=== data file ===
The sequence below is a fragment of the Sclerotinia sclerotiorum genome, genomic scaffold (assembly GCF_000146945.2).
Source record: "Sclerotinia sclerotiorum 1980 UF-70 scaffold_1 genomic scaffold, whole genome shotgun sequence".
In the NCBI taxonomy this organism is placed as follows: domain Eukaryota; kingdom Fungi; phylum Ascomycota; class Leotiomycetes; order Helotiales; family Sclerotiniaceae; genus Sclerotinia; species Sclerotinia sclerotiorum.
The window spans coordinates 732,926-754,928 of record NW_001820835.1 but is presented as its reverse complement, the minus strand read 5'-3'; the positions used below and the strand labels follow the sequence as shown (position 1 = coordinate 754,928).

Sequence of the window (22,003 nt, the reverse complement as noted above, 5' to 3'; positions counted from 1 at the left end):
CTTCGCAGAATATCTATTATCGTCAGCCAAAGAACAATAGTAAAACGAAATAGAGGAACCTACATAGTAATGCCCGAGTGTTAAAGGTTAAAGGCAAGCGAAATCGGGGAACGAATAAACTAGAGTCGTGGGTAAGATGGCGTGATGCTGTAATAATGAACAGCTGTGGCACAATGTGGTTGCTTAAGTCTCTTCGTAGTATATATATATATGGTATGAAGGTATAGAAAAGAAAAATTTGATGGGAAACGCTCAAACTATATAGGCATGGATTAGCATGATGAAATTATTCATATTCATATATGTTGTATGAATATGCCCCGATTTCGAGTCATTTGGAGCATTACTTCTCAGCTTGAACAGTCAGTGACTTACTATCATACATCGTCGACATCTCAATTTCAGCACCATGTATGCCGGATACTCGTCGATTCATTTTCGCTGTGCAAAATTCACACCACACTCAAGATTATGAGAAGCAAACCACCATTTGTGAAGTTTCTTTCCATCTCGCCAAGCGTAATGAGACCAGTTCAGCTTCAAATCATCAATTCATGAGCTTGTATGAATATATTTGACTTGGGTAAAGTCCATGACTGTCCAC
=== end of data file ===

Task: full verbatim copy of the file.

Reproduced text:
The sequence below is a fragment of the Sclerotinia sclerotiorum genome, genomic scaffold (assembly GCF_000146945.2).
Source record: "Sclerotinia sclerotiorum 1980 UF-70 scaffold_1 genomic scaffold, whole genome shotgun sequence".
In the NCBI taxonomy this organism is placed as follows: domain Eukaryota; kingdom Fungi; phylum Ascomycota; class Leotiomycetes; order Helotiales; family Sclerotiniaceae; genus Sclerotinia; species Sclerotinia sclerotiorum.
The window spans coordinates 732,926-754,928 of record NW_001820835.1 but is presented as its reverse complement, the minus strand read 5'-3'; the positions used below and the strand labels follow the sequence as shown (position 1 = coordinate 754,928).

Sequence of the window (22,003 nt, the reverse complement as noted above, 5' to 3'; positions counted from 1 at the left end):
CTTCGCAGAATATCTATTATCGTCAGCCAAAGAACAATAGTAAAACGAAATAGAGGAACCTACATAGTAATGCCCGAGTGTTAAAGGTTAAAGGCAAGCGAAATCGGGGAACGAATAAACTAGAGTCGTGGGTAAGATGGCGTGATGCTGTAATAATGAACAGCTGTGGCACAATGTGGTTGCTTAAGTCTCTTCGTAGTATATATATATATGGTATGAAGGTATAGAAAAGAAAAATTTGATGGGAAACGCTCAAACTATATAGGCATGGATTAGCATGATGAAATTATTCATATTCATATATGTTGTATGAATATGCCCCGATTTCGAGTCATTTGGAGCATTACTTCTCAGCTTGAACAGTCAGTGACTTACTATCATACATCGTCGACATCTCAATTTCAGCACCATGTATGCCGGATACTCGTCGATTCATTTTCGCTGTGCAAAATTCACACCACACTCAAGATTATGAGAAGCAAACCACCATTTGTGAAGTTTCTTTCCATCTCGCCAAGCGTAATGAGACCAGTTCAGCTTCAAATCATCAATTCATGAGCTTGTATGAATATATTTGACTTGGGTAAAGTCCATGACTGTCCAC